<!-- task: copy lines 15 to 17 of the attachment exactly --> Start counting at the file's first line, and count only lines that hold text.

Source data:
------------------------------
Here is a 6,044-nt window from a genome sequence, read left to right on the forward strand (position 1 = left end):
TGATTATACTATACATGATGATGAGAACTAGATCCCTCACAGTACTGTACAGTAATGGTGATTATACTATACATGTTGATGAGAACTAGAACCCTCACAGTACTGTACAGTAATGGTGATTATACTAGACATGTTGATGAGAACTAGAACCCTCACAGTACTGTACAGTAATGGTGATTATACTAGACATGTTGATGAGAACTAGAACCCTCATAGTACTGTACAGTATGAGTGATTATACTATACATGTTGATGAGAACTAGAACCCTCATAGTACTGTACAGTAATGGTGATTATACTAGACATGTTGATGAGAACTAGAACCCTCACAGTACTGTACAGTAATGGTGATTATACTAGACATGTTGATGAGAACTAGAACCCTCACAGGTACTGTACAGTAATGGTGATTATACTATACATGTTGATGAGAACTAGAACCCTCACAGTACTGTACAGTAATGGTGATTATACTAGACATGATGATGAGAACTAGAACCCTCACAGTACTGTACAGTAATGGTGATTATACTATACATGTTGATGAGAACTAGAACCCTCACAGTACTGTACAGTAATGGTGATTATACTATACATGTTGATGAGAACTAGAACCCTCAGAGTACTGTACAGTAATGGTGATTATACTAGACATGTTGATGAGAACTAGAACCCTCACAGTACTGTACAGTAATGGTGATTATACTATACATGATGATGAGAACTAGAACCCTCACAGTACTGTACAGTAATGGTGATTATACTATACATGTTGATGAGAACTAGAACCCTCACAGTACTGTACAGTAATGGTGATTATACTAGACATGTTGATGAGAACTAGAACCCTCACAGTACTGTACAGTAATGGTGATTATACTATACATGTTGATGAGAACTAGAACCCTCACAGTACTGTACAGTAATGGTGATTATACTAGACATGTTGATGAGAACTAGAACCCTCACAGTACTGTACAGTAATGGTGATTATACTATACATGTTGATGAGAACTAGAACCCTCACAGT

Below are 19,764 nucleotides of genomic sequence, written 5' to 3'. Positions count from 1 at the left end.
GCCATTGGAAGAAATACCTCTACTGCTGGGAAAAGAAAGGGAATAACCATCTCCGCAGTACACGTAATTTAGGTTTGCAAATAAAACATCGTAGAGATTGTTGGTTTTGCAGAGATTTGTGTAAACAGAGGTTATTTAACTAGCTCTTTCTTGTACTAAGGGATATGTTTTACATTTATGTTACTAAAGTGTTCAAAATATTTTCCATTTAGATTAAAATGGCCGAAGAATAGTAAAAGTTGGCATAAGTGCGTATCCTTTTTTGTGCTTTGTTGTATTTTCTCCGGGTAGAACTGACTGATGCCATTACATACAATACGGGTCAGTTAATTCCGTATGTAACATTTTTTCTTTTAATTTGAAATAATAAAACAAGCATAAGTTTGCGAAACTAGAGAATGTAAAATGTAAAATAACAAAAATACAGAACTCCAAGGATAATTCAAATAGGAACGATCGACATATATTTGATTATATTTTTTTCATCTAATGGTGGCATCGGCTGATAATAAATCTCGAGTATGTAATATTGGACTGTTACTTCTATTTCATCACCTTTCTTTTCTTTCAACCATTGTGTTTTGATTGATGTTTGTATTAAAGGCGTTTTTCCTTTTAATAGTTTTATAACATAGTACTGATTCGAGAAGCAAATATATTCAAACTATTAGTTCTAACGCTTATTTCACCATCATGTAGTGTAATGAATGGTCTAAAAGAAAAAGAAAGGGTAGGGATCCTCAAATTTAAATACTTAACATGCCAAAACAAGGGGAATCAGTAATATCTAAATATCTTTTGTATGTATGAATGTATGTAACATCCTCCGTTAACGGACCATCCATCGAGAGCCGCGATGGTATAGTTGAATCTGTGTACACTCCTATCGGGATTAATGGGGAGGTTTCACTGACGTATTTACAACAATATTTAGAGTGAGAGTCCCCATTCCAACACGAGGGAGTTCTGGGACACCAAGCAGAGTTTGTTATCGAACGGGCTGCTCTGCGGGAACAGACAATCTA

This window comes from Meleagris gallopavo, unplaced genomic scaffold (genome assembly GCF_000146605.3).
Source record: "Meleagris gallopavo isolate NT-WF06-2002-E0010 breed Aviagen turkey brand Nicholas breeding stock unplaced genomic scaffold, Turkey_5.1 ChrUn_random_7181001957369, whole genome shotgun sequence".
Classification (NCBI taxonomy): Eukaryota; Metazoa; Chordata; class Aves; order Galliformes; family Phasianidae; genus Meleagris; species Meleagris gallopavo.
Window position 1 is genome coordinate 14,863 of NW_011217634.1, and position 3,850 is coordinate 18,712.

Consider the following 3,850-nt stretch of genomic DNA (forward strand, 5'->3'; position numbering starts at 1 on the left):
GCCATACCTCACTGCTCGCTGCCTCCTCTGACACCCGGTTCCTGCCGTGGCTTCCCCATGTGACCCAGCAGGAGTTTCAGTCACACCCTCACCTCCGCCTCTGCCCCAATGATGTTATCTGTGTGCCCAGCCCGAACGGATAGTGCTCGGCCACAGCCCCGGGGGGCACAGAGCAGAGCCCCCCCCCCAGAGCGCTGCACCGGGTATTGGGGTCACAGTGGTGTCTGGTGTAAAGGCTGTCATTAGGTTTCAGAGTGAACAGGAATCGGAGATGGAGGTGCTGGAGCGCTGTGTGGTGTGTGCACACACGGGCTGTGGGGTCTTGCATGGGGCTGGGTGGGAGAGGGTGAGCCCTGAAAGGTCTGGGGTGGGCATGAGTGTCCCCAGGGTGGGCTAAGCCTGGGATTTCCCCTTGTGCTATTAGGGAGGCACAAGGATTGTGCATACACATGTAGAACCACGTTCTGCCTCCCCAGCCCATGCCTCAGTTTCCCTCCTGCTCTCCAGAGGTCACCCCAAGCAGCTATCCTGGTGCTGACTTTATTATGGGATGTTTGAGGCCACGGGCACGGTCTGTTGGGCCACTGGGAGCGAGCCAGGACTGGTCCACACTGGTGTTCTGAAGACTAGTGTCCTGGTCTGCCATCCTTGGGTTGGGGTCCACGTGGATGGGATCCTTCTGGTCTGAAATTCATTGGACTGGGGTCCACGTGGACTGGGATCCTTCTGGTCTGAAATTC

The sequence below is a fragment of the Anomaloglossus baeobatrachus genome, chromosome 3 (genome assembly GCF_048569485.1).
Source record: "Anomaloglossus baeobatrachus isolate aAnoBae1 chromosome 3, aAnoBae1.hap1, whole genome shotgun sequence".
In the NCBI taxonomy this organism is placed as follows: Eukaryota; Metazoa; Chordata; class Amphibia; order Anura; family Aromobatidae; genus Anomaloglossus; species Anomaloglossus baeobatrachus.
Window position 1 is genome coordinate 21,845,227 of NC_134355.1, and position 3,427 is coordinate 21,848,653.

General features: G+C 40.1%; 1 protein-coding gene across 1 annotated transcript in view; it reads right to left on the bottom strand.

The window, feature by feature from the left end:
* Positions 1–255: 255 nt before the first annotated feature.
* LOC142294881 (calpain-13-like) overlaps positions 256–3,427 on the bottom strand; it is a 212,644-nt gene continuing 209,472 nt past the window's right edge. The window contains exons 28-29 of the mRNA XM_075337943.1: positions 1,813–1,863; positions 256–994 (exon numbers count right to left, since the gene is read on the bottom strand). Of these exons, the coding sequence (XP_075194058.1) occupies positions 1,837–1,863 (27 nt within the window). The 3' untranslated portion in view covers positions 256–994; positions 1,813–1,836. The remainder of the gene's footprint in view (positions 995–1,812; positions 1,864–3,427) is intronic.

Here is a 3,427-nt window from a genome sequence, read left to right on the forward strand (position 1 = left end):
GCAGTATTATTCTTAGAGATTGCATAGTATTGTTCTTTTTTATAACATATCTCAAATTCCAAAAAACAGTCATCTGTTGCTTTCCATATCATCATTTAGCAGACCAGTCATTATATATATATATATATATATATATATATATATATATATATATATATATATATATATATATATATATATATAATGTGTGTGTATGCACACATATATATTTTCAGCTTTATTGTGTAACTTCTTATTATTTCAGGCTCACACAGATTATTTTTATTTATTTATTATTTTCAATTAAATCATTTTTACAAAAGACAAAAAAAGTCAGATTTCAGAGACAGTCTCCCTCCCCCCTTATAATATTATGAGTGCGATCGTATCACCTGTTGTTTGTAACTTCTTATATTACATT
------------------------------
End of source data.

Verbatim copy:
General features: G+C 40.1%; 1 protein-coding gene across 1 annotated transcript in view; it reads right to left on the bottom strand.

The window, feature by feature from the left end:
* Positions 1–255: 255 nt before the first annotated feature.